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Hey there, time traveller!
This article was published 16/6/2015 (1933 days ago), so information in it may no longer be current.
The Winnipeg Parking Authority is owed more than $840,000 in overdue tickets from 1992-2000, according to data obtained by the Free Press.
Of the 570,998 tickets issued by the Winnipeg Parking Authority during that span, 13,526 remain unpaid (nearly 2.4 per cent). Those outstanding fines amount to $842,840 missing from the parking authority’s proverbial pockets.
There are also 15,800 outstanding parking tickets that have been forwarded to liens or collections contractors (nearly 2.8 per cent of the pile), tallying $988,000 in missing fines.
The average outstanding ticket is $62.42.
Six local drivers said they didn’t know they owed decades-old fines before February. Some of them found out as late as last week about the old parking tickets.
The revenue-related discoveries came after a new agency responsible for collections, liens and seizures took over the WPA portfolio in January 2015. The change was the result of a bidding process carried out as part of the city’s normal course of business when a contract expires, a city spokeswoman said in an email statement.
The new collection agency has been reviewing existing files, to which Winnipeg truck driver, John Phills, tipped his cap.
"This new collection agency is quite effective I would say," Phills told the Free Press after receiving a notice for six tickets dated between 1993 and 1994 in February 2015.
Phills said he didn’t know the tickets existed and would have paid them promptly otherwise. He doesn’t have copies of the original receipts for reference, a bookkeeping lapse that could cost him $447.50.
When a bailiff knocked at his door on June 8 saying he had until June 20 to pay up or lose his vehicle, Phills resigned to pull out his credit card.
"I don’t really have any choice at this point. It appears that they will take my vehicle if I don’t pay the bill. I don’t have any way to fight this," he said.
Phills doesn’t want to skip work to fight the tickets, which would guarantee he loses wages. He plans to pay the lofty fines in increments, so as not to lose his car.
"My time is really more valuable to me than going down there," he said. "I just thought it was ridiculous that I was getting these 22 years later in the mail."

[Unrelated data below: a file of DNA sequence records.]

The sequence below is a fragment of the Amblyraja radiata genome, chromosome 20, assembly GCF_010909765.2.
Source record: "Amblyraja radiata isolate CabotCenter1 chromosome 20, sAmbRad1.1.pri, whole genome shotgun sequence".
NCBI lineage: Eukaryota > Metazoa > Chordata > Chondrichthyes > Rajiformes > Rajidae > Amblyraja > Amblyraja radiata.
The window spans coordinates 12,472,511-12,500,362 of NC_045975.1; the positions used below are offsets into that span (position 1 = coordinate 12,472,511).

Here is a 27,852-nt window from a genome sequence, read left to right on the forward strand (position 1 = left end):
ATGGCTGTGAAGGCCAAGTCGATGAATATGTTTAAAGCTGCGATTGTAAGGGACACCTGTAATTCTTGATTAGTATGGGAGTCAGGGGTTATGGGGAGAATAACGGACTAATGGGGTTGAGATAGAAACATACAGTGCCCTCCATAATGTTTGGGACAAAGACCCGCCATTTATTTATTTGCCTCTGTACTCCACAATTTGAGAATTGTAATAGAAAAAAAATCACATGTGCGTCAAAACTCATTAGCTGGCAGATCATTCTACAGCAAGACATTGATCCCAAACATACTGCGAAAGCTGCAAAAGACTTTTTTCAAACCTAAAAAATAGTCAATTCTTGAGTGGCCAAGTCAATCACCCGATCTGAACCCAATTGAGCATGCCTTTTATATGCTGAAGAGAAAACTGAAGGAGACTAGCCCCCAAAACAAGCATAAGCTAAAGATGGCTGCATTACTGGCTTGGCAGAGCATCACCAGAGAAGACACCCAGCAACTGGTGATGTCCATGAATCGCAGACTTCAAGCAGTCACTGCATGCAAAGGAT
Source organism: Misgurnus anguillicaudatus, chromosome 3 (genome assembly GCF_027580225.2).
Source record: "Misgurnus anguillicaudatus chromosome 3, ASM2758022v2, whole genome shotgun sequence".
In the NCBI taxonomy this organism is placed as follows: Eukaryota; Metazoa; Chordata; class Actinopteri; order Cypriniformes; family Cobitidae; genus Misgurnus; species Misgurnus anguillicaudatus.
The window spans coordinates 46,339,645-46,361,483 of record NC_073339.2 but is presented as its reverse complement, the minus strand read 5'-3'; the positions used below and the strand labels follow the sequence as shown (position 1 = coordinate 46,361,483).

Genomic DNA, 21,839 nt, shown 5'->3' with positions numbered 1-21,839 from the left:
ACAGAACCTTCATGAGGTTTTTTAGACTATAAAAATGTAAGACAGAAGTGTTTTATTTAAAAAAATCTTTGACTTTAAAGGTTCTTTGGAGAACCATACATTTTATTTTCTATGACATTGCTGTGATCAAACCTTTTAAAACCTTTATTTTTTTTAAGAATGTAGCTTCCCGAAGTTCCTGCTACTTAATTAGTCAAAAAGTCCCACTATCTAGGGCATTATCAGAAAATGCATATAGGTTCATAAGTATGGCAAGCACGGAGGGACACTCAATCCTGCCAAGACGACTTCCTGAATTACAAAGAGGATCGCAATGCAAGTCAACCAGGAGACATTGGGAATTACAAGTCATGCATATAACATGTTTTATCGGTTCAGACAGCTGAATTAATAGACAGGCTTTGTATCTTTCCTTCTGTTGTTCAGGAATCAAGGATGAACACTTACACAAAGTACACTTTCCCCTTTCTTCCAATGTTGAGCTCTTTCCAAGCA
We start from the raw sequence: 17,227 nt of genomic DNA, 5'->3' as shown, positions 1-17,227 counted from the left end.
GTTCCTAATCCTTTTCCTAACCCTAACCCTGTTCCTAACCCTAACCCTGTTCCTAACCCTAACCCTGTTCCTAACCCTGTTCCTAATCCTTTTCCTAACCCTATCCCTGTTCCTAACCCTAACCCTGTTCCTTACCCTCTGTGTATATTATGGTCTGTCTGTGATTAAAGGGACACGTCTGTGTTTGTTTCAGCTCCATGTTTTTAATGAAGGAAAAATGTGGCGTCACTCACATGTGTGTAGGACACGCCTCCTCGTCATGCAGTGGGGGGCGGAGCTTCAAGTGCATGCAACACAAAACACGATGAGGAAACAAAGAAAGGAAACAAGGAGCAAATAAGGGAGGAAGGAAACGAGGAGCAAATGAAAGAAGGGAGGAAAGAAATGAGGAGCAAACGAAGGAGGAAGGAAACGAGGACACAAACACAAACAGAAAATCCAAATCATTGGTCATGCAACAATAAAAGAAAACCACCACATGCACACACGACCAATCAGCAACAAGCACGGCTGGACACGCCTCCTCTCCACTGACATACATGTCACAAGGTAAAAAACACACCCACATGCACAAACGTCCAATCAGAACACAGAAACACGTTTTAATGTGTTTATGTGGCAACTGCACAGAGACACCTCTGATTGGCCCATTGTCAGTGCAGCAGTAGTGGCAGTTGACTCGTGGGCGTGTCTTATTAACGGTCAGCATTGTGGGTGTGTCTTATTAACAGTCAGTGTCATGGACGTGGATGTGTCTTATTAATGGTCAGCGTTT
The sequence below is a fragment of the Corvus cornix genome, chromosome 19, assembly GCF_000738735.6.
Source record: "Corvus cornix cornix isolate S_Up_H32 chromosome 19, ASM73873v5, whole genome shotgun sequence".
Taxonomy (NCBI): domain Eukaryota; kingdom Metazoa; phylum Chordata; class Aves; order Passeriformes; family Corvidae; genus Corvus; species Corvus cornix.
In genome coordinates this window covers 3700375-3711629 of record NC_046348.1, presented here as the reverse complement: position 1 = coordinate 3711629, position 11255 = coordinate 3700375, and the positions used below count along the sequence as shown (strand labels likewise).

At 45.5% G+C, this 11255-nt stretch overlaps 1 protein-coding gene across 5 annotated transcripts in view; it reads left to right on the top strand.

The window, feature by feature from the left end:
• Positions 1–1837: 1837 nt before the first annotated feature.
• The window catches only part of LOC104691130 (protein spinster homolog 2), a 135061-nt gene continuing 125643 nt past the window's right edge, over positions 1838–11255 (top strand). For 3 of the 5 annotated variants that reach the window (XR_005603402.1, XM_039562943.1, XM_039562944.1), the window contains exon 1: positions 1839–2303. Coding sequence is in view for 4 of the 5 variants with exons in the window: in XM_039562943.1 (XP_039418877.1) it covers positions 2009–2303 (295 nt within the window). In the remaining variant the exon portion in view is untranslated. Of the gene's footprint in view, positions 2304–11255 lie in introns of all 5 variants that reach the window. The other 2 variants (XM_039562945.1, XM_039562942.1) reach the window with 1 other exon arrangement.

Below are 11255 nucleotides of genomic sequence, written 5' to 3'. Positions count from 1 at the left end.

"At any point during the last 20 years, I haven’t moved out of the province. I’ve had vehicles registered in my name and had a driver’s license. And at no point during those years did I get a notice in the mail."
Ken Botan drew a similarly short stick. He received an invoice in early June for a parking ticket showing he stopped in a no-loading zone – in 1996.
"With all the costs overruns we’ve been having in the city the last couple years, I guess they’re chasing nickels and dimes now," said the teacher from Winnipeg. "It seems like a bit of desperation."
Botan has lived in Winnipeg since the 1990s, always commuting by car and renewing his driver’s licence when need be. He said he rarely gets parking tickets, therefore the parking authority might have had to "look deep" to find him.
The statute of limitations on city parking tickets does not expire, so the parking authority can remind ticket holders of outstanding fees and collect them at any time.
Manitoba Public Insurance can help the parking authority track down drivers by providing their contact information in compliance with the Freedom of Information and Protection of Privacy Act, an MPI spokesman said.
After nearly 20 years, many drivers, like Botan, are hard-pressed to remember where they got the old infractions.
Their invoices list "converted data locations" as the culprits. To get precise coordinates, drivers would need to see the paper tickets.
The city might no longer have those locations on file electronically, said one traffic ticket expert.
Former police officer, Rodney (Radar) Bolianaz, said the parking authority changed its filing system since the ‘90s to include microfiches and probably no longer has paper copies of old tickets.
Still, the parking authority should be able to show ticketed customers their microfiches, he said.
"If you can't see the original ticket, then there's no way to contest it to determine if it was you," Bolianaz told the Free Press in early June. "What happens if the parking ticket guy wrote the licence plate number down wrong? What happens if his writing was illegible?"
For Leonard Kies, who got a notice for three outstanding tickets from 1996 about three weeks ago, the crux of the matter is the seemingly lagging pace of the city’s parking authority.
Kies’s parking ticket fines add up to $190 and he plans to fight them in traffic court, if only to teach the city a lesson, he said.
"Either way, I think I will pay. But 20 years -- I think the public should know how slow some of its departments are," Kies said.
Updated on Tuesday, June 16, 2015 at 5:08 PM CDT: Adds comments from driver.
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